CEOs generally have a good lead on the economy and can spot acceleration and deceleration periods in the business cycle. With the current economy cycling lower into year-end, CEOs are departing companies at a record rate, fastest in nearly two decades, amid their collapse in confidence in the outlook of the economy.
Bloomberg notes that CEOs are voluntarily abandoning ship [their respected companies] as the economic expansion slows and risks a further deceleration into 2020 with the treat of a mild recession in the back half of the year.
"Historical patterns indicate that when we see this rate of turnover, the economic expansion is almost certainly in its final inning," Bloomberg warned.
Several studies show CEO turnover occurs during the boom cycle and right before a turning point in the economy. As we noted, CEOs have a lead on the economy and understand when a turning could be nearing.
So it makes sense why the turn over rate is at 17-year highs in the "greatest economy ever," because CEOs understand what could happen next, after all this economic hype from President Trump is exhausted (likely next year) -- the economy could turn down.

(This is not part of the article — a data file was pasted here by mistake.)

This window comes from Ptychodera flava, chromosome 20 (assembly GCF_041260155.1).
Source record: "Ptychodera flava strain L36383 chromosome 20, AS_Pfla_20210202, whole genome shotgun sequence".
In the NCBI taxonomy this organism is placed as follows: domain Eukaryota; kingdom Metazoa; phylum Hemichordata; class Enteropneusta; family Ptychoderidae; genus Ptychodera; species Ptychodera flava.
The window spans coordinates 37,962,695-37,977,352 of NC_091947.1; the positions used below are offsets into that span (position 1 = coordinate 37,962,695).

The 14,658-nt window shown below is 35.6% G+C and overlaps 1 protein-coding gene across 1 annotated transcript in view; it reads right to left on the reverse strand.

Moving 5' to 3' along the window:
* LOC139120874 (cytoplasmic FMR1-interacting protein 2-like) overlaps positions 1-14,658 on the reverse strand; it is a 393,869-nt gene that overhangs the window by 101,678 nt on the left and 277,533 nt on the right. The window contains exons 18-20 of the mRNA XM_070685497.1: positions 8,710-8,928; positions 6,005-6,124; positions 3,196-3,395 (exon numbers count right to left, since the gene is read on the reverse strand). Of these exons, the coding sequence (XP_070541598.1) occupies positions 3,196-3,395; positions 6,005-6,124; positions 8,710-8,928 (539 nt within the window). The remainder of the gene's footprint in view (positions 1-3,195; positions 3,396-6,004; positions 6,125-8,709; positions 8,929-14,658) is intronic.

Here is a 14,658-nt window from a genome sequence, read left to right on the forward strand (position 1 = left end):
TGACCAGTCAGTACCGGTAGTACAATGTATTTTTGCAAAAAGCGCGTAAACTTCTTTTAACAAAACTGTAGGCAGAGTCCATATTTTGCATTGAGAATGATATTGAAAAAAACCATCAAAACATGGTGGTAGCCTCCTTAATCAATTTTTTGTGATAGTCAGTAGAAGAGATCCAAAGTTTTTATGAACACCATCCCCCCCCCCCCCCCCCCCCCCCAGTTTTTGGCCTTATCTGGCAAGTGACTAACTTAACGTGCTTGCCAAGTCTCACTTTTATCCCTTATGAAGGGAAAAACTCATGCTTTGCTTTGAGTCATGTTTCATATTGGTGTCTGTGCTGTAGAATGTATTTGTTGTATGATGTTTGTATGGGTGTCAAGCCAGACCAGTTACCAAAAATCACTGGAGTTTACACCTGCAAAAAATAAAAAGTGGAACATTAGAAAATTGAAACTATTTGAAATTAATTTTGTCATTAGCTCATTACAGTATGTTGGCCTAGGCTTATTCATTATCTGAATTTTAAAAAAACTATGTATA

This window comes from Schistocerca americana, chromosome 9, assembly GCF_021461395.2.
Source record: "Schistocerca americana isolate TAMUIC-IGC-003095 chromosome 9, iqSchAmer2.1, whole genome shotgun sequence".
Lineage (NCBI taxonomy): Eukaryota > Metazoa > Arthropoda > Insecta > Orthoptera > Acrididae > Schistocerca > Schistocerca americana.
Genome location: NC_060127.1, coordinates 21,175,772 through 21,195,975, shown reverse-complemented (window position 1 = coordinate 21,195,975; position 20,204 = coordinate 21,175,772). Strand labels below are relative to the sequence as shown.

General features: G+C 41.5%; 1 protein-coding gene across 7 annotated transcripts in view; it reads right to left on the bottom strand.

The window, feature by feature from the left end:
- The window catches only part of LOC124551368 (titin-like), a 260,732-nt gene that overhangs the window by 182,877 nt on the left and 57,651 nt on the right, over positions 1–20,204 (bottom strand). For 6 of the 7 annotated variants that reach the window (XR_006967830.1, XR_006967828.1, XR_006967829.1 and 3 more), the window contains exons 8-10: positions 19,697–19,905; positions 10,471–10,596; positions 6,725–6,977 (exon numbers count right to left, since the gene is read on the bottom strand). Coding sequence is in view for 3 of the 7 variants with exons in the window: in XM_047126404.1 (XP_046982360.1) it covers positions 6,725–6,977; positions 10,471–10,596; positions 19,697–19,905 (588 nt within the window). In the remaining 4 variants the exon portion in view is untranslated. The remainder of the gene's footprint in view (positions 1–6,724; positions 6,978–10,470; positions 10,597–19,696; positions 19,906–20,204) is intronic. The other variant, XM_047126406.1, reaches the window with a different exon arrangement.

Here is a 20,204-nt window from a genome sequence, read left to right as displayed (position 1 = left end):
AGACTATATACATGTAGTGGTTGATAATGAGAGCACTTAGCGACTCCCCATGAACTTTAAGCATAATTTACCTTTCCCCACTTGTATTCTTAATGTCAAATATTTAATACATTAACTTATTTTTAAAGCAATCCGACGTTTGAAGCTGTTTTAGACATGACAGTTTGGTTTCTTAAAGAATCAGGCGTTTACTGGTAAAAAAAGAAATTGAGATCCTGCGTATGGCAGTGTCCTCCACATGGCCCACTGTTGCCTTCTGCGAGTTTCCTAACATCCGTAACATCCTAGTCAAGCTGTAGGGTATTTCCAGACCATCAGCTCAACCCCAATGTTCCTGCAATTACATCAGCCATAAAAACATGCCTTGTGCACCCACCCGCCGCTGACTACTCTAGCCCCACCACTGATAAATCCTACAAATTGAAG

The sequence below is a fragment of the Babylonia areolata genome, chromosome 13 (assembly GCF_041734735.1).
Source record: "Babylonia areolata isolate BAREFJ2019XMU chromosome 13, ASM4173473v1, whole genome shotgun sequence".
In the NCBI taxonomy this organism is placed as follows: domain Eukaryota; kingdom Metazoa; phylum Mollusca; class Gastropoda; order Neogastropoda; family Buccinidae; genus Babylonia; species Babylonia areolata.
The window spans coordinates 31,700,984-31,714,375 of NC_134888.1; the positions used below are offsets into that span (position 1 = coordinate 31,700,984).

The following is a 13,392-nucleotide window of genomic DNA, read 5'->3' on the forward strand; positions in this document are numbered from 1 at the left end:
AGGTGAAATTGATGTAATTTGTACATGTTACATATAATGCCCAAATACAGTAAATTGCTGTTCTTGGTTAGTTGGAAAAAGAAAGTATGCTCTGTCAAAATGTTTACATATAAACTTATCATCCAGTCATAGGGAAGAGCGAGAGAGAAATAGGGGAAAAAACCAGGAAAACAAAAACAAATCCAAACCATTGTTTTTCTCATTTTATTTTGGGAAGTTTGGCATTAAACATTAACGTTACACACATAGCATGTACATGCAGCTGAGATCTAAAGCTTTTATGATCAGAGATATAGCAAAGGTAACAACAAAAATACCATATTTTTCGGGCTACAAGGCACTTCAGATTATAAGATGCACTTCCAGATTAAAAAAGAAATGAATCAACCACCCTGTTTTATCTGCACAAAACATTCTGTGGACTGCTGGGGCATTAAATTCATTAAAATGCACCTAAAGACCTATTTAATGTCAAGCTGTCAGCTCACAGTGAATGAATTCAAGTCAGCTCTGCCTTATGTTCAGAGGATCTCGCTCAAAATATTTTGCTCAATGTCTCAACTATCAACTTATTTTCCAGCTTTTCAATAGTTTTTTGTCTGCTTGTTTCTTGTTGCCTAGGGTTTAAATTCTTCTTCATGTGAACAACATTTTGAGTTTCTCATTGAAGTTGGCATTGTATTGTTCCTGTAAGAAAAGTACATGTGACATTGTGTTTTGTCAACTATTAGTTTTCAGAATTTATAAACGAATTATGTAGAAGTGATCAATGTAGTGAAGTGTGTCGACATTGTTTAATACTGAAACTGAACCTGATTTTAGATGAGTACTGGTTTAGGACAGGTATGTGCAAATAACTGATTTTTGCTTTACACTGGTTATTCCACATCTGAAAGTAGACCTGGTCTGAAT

Deutsche Bank Research published a spread between corporate confidence and consumer confidence. It shows while the consumer is feeling wondering about the "greatest economy ever," CEOs are quietly exhibiting unprecedented pessimism about the outlook.
CEOs and C-Suite folks, all of whom have a firm grasp of what lays ahead of the US economy in 2020, are also selling stock at record amounts as markets are pumped to new highs on "trade optimism" headlines and massive central bank money printing.
Historical patterns show that when CEOs abandon their positions and C-Suite folks dump high amounts of stock, they all know what's coming: a recession.